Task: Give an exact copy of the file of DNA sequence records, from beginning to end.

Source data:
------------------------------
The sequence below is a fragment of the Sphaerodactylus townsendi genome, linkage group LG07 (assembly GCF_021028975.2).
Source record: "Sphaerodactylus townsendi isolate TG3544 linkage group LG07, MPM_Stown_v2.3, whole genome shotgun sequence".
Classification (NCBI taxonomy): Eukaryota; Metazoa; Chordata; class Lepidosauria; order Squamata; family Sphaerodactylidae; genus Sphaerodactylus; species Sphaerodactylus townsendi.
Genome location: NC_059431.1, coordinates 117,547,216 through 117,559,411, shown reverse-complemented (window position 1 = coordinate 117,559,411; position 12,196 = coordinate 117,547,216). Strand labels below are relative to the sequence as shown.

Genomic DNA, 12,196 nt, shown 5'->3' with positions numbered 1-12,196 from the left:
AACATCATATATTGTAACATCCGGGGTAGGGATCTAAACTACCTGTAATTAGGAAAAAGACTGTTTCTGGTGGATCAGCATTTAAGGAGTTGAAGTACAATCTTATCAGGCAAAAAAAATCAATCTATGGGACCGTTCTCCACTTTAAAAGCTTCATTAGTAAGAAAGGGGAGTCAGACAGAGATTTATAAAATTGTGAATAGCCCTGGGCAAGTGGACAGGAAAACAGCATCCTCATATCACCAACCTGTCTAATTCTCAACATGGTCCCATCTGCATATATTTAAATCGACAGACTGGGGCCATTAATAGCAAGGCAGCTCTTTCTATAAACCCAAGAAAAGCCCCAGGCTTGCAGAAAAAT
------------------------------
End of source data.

The sequence below is a fragment of the Sphaerodactylus townsendi genome, linkage group LG07 (assembly GCF_021028975.2).
Source record: "Sphaerodactylus townsendi isolate TG3544 linkage group LG07, MPM_Stown_v2.3, whole genome shotgun sequence".
Classification (NCBI taxonomy): Eukaryota; Metazoa; Chordata; class Lepidosauria; order Squamata; family Sphaerodactylidae; genus Sphaerodactylus; species Sphaerodactylus townsendi.
Genome location: NC_059431.1, coordinates 117,547,216 through 117,559,411, shown reverse-complemented (window position 1 = coordinate 117,559,411; position 12,196 = coordinate 117,547,216). Strand labels below are relative to the sequence as shown.

Genomic DNA, 12,196 nt, shown 5'->3' with positions numbered 1-12,196 from the left:
AACATCATATATTGTAACATCCGGGGTAGGGATCTAAACTACCTGTAATTAGGAAAAAGACTGTTTCTGGTGGATCAGCATTTAAGGAGTTGAAGTACAATCTTATCAGGCAAAAAAAATCAATCTATGGGACCGTTCTCCACTTTAAAAGCTTCATTAGTAAGAAAGGGGAGTCAGACAGAGATTTATAAAATTGTGAATAGCCCTGGGCAAGTGGACAGGAAAACAGCATCCTCATATCACCAACCTGTCTAATTCTCAACATGGTCCCATCTGCATATATTTAAATCGACAGACTGGGGCCATTAATAGCAAGGCAGCTCTTTCTATAAACCCAAGAAAAGCCCCAGGCTTGCAGAAAAAT